‘Parallel worlds’

A growing contingent of economists think it is time for the Federal Reserve to take its foot off the gas.

National Association for Business Economics policy survey, released Monday, found that 44% of economists questioned said the Fed’s current monetary policies are “too stimulative,” a sharp jump from the 26% who took that stance in a September 2012 poll.

The central bank “remains confident that it has the tools necessary to tighten monetary policy when the time comes to do so,” Mr. Bernanke said.

It´s a fact that central bankers are only perceived as ‘working’ when they talk about “tightening”! Otherwise, they are usually ‘too stimulative’.

It´s good that views such as those of Mike Darda (via James Pethokoukis) get aired:

If the Fed were to prematurely tighten (which in our view makes no sense after a huge NGDP/velocity shock and the high unemployment and low inflation that has followed) long rates would probably fall as expectations of future growth weakened. This has happened countless times in Japan over the last 12 years, one of the key reasons Japan’s debt/GDP ratio has continued to march ever higher. Along these lines, it is worth pointing out that in countries with their debt funded in local currency and with their own central banks, long rates are a reflection of expected future short rates, which are driven by expected future NGDP and the central banks’ reaction function thereto.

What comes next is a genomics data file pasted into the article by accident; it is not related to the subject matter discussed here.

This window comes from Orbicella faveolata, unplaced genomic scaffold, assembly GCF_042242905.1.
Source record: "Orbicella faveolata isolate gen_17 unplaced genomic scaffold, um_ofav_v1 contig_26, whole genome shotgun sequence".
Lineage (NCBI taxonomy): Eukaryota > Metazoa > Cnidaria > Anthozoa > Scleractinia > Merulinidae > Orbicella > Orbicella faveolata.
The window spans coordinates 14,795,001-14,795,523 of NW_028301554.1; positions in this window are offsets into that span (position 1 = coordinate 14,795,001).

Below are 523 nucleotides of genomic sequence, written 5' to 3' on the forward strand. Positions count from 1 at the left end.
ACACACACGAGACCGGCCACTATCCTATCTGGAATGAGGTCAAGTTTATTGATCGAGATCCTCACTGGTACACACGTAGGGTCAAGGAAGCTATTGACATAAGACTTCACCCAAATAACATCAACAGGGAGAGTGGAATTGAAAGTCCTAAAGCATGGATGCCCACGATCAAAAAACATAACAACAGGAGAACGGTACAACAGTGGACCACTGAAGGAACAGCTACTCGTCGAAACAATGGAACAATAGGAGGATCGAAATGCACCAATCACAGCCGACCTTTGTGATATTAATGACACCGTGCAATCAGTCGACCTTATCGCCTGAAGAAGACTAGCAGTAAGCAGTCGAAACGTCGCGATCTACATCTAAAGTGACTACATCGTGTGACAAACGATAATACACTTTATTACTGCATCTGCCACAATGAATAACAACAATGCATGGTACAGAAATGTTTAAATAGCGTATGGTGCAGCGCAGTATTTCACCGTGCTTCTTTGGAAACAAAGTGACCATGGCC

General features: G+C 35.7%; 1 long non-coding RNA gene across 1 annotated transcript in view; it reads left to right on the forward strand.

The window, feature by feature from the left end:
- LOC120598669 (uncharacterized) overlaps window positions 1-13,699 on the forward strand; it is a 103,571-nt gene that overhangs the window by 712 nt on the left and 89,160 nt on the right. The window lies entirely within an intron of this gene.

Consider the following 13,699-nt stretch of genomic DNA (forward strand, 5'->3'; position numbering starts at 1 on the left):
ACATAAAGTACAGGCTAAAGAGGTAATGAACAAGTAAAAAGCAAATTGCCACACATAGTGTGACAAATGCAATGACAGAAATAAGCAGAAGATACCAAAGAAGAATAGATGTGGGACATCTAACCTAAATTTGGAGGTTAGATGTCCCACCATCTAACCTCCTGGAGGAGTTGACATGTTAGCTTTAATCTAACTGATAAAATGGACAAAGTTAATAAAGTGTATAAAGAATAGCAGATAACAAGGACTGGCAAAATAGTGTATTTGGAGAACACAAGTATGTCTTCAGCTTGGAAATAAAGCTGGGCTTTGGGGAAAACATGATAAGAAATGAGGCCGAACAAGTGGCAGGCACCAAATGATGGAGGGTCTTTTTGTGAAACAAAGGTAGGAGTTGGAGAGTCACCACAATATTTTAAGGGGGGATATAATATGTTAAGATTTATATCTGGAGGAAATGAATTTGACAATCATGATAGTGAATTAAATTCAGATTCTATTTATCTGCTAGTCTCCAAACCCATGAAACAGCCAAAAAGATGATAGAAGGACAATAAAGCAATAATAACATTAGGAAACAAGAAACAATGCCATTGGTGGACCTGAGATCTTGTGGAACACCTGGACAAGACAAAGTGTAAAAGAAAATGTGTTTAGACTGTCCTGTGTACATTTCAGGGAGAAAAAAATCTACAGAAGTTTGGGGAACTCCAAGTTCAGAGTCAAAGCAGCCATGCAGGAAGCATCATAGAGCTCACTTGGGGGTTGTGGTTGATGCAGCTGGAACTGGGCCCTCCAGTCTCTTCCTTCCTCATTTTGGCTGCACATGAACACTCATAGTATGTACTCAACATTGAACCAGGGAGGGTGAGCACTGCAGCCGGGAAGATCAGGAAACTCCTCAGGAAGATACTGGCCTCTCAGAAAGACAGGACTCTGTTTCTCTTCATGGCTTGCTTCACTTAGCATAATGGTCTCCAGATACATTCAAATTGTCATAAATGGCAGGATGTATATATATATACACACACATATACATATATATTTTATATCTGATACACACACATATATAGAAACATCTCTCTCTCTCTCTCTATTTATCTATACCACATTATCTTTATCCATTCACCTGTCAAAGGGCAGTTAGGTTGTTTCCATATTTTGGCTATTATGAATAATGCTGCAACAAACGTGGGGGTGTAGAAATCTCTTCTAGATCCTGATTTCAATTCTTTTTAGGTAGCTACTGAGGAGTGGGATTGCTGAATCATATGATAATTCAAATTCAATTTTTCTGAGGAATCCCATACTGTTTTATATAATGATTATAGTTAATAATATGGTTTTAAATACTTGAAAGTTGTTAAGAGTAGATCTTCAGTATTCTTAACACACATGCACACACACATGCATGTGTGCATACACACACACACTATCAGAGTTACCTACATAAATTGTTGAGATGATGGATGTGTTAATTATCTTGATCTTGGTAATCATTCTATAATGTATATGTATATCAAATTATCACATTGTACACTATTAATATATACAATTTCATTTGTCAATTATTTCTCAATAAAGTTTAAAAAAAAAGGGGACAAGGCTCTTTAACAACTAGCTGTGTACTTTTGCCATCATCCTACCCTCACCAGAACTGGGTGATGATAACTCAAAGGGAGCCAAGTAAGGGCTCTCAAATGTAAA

One way to observe this is to look at the tight linkage between the velocity of money in the U.S. and the level of long rates (correlation 0.93 out of 1). Critically, long rates in the U.S. bear no relationship either to the fiscal deficit (as a fraction of GDP) or the debt/GDP ratio. In other words, comparing countries without their own central banks or local currency debt (i.e., euro zone PIIGS or the dollar linked Asian/Latin countries in the late 1990s and early 2000s) to the U.S., U.K., Japan, etc. is akin to comparing apples to oranges.

Weak nominal GDP growth is a surefire way to make a debt problem a whole lot worse. Just ask Europe.

2 thoughts on “‘Parallel worlds’

  1. Weak nominal GDP growth is a surefire way to make a debt problem a whole lot worse. Just ask Europe.

    Right. You know, you eat less when you have the flu. You save money. So, just have the flu permanently, as an economy measure.

  2. Pingback: ‘Parallel worlds’ | Fifth Estate

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